I hear an awful lot about the staffing and overtime issues at HPD. For some reason, the same problems within the Harris County Sheriff's Department doesn't get nearly the same level of attention. One wonders why that might be.

Newby said that even if the bond proposal passes, the new jail space would not be available immediately -- which he says is "a good thing."

"Because if they did just pop up overnight," he said, "there's no way we could staff them with our current problems."

I don't see that changing any time soon.

Posted by Charles Kuffner on July 10, 2007 to Local politics

I hear an awful lot about the staffing and overtime issues at HPD. For some reason, the same problems within the Harris County Sheriff's Department doesn't get nearly the same level of attention. One wonders why that might be.

The Chron devotes surprisingly few resources to the Harris County political beat, so one reason is simply that the beat is undercovered by the area's major daily of record.

That said, I suspect it's probably the case that the county policing department in major metro areas gets far less coverage than the municipal police department in most areas. Maricopa County in Arizona may be an exception just because of the high-profile sheriff, but no others come right to mind.

Posted by: Kevin Whited on July 16, 2007 7:41 AM

So much to comment on from Kevin's observation (as well as what he overlooks).

1. Maybe it's just me, but one of the things I read into Kuff's comment on "... why that might be" wasn't just aimed at the Chronicle. I'm still left wondering why it is that Republican bloggers like Kevin and others still only manage to see the ills of HPD's retirement situation as reflective of mismanagement by whomever the current mayor and police chief are (assuming their Democrat, of course) and simply refuse to share any similar complaints since it applies to Republican-run county government.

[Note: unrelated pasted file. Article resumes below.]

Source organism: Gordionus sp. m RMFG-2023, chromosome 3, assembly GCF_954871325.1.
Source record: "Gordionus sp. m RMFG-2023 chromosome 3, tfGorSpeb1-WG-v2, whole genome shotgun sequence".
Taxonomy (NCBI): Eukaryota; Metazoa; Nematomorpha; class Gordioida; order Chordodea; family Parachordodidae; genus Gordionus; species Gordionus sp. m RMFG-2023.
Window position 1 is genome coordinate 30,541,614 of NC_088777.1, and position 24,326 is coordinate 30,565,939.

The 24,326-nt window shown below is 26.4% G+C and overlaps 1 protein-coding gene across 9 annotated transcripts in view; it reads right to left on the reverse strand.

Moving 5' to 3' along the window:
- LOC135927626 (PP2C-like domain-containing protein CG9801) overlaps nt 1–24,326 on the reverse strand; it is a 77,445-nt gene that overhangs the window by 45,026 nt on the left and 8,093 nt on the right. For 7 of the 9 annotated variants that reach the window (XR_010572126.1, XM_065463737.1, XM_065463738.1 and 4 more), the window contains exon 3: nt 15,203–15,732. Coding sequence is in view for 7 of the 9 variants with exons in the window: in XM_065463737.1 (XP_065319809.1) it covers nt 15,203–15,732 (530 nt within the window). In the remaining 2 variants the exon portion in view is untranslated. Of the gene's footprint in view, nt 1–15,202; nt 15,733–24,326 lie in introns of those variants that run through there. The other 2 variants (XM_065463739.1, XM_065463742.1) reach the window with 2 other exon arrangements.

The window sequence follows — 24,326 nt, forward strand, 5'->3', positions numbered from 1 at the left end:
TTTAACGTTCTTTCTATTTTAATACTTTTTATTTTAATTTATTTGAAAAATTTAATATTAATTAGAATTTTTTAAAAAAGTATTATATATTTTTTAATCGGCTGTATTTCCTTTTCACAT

2. It could be that one point Kevin is making is that even Republican bloggers' own coverage is a reflection of the reporting that goes on in the Chron. So if it's assumed that the Chron covers City Hall with better insight than they cover Harris County, doesn't this fact sorta chip away into the borrowed cliche of the Chron being "Mrs. White"?

It sounds entirely reasonable that if the COH coverage in the Chron were as favorable as our Republican friends suggest, that the negative case against Democrats in City Government would have to be found elsewhere?

3. One central fallacy in Kevin's comment. Political coverage isn't the same as covering local government. Matt Stiles doesn't cover the same beat as Kristen Mack. The Chron's political coverage is horrid on all counts. But to be fair, there's no economic factor that's going to alleviate that through staff resources. Quality could still be worked on, but that's another argument.

And adding to the complexity, races throughout the county will be even more contested than in years past. Same number of Chron resources, more stories to cover.

4. The Chronicle isn't the only game in town. Last I checked, there were local television stations with active news departments.

And what of "hyper-local" bloggers? Are they not just as hyper-attentive to county government as they are of city government?

It may serve as a good test that certain Republican bloggers discover an interest in county government once there are Democrats elected to county offices. Much in the same way that certain Republican bloggers only discover the problems of Congress once Democrats took over the place. In a way, it's almost refreshing to see them wake up after 12 years of napping.

Posted by: Greg Wythe on July 16, 2007 9:51 AM